• Writing contests: Pulitzer Prize winner Junot Diaz will judge stories (no longer than 1,000 words) based on their narrative voice for the Figment writing website. Deadline is Nov. 30. For details, click here.
Feb. 1 is the deadline to submit noir fiction for the Valley Artistic Outreach’s “Border Noir: Hard-Boiled Fiction from the Southwest,” an anthology of short stories to be edited by Machete co-screenwriter Alvaro Rodriguez. The book will come out in May. Stories can be sent to email@example.com. For more information, click here.
Filed under 2011 Books, Events, News
Tagged as Alvaro Rodriguez, Ana Menendez, Christina Diaz Gonzalez, Elizabeth Nunez, Esmeralda Santiago, Francisco Goldman, Hector Tobar, Ian Vasquez, Javier Sierra, Jorge Castenada, Jose Alvarez, Joseph Torres, Juan Gonzalez, Junot Diaz, Justin Torres, Luis Alberto Urrea, Maria Duenas, Martha Medeiros, Ricardo Cravo Albin, Sandra Cisneros, Sandra Rodriguez Barron
August 22, 2011 · 1:28 pm
Francisco Goldman has turned his pain into one of the most eloquent and most praised novels of the year.
Goldman writes about his young wife’s death in the book, Say Her Name. Goldman was married to Aura Estrada, a Ph.D. candidate in literature who died in a swimming accident in 2007, and he keeps their names and many real life incidents in the novel.
In the book, he describes their first meeting, their difficult families, and their lives spent in New York City and Mexico. The first hundred pages are particularly riveting and, although the subject can be heavy, Goldman’s details make the reader know the characters intimately and feel Francisco’s heartache. Many times Goldman sounds like a teenage boy who can’t believe his crush likes him back – such as this passage in the beginning of their relationship, when he calls Aura and her roommate answers the phone:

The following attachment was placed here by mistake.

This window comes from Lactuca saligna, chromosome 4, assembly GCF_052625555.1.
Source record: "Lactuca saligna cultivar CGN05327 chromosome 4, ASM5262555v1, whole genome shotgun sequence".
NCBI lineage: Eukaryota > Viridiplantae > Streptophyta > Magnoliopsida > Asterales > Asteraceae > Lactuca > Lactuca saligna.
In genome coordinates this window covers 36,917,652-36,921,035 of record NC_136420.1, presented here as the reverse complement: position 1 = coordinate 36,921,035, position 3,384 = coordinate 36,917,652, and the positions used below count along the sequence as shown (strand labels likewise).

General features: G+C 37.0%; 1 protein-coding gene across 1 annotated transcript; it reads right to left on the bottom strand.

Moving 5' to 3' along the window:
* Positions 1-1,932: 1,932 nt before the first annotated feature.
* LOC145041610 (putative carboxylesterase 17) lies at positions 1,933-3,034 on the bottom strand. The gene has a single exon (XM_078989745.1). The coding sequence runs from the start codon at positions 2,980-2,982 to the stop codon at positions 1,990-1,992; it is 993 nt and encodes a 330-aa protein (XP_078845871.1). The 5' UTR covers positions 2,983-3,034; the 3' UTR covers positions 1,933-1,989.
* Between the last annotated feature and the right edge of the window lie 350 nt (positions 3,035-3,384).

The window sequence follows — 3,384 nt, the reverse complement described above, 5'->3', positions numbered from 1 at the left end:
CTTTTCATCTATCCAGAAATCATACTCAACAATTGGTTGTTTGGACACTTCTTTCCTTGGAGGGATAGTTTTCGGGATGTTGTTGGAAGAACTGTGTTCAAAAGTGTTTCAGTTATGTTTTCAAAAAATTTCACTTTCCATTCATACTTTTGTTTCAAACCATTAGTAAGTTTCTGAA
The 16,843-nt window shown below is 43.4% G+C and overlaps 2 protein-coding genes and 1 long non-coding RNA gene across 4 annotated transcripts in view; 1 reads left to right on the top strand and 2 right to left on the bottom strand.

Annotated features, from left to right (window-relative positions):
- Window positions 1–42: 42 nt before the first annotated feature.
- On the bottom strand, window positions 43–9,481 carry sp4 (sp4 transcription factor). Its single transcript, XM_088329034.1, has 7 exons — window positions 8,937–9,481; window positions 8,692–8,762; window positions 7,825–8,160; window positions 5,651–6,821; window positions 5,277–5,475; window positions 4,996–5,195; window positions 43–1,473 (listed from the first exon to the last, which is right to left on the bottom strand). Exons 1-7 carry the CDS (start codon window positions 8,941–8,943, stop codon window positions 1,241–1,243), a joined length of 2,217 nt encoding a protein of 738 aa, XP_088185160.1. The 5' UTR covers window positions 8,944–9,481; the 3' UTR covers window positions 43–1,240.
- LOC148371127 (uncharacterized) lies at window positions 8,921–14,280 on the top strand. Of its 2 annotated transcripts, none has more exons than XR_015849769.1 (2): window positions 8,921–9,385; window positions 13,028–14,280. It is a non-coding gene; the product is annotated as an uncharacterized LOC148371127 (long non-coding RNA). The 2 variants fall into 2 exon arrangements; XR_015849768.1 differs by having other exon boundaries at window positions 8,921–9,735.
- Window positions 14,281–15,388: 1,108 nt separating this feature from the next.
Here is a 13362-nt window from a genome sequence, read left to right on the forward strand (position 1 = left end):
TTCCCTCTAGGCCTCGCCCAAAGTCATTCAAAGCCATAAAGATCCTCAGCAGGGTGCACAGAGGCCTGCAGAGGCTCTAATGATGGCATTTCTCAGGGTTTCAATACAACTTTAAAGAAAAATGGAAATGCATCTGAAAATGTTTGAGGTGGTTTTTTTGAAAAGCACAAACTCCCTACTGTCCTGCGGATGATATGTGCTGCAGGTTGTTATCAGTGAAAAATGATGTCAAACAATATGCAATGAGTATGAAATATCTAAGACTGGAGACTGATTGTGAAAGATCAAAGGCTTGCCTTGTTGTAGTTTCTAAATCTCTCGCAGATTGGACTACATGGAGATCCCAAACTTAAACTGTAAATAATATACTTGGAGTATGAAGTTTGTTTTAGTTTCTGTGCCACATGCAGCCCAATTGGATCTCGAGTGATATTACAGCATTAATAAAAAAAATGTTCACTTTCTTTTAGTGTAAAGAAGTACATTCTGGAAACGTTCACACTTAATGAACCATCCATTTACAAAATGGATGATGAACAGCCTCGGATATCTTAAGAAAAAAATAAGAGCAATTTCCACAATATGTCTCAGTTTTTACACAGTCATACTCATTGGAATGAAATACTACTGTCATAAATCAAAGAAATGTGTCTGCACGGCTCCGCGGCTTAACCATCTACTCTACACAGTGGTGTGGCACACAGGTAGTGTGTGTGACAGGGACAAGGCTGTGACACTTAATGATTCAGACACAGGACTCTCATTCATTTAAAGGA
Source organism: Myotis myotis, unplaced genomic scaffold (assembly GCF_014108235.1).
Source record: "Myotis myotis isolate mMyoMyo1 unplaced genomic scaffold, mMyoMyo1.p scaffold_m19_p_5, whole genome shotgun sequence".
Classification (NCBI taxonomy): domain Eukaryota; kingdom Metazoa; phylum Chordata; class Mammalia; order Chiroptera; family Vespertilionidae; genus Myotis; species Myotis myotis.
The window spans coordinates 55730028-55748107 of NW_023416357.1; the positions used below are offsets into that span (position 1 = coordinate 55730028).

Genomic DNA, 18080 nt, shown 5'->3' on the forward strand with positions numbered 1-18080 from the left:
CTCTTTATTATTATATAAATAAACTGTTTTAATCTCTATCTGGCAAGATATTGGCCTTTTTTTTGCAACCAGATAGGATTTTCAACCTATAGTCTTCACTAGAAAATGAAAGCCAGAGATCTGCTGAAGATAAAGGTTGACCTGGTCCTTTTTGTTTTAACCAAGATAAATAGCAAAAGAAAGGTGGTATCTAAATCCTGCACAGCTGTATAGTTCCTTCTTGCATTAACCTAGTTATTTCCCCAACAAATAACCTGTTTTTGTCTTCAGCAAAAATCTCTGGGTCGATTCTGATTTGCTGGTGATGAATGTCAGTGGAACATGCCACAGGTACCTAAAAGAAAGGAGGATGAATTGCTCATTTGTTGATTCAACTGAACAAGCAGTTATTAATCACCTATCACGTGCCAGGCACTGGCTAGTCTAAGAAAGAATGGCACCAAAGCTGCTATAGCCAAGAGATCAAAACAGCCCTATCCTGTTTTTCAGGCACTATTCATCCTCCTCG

“She had a young cheerful voice that came through the phone line like a fresh breeze of spring. Aura was in the shower, she told me. She was in the shower. That phrase evoked so much – it was about six or seven on a weekday evening, normally not an hour for showering unless she was going out, most likely on a date, or whatever it is, I thought grad students call ‘dates.’ Even now it hurts to imagine her engaged in that sweet ritual for anyone other than me: coming out of the bathroom with her hair turbaned in a towel, another wrapped around her torso, choosing her dress, blow-drying her hair, putting on the dress, studying herself in the mirror, applying makeup, taking off the dress and putting on another – one that’s less pretty and sexy but that’s in a way that covers the yin-yang-faced sun-moon tattoo on her chest above her left breasted that she’s had since she was fifteen – reapplying her lip gloss with a Zen calligrapher’s perfect touch, padding around the apartment in still bare or stockinged feet, in that state of restrained excitement just before going out into the night.”
Looking back on her life, Goldman is charmed even by Aura’s annoying characteristics – such as her habit of losing or forgetting things. And his grief is so profound, he kisses a tree that he walks by every day because he imagines seeing her face on it, and he even goes out in the middle of a frigid night because he had forgotten to kiss the tree earlier that day.
Just as Goldman is haunted by his wife’s memories, readers will be haunted by his words.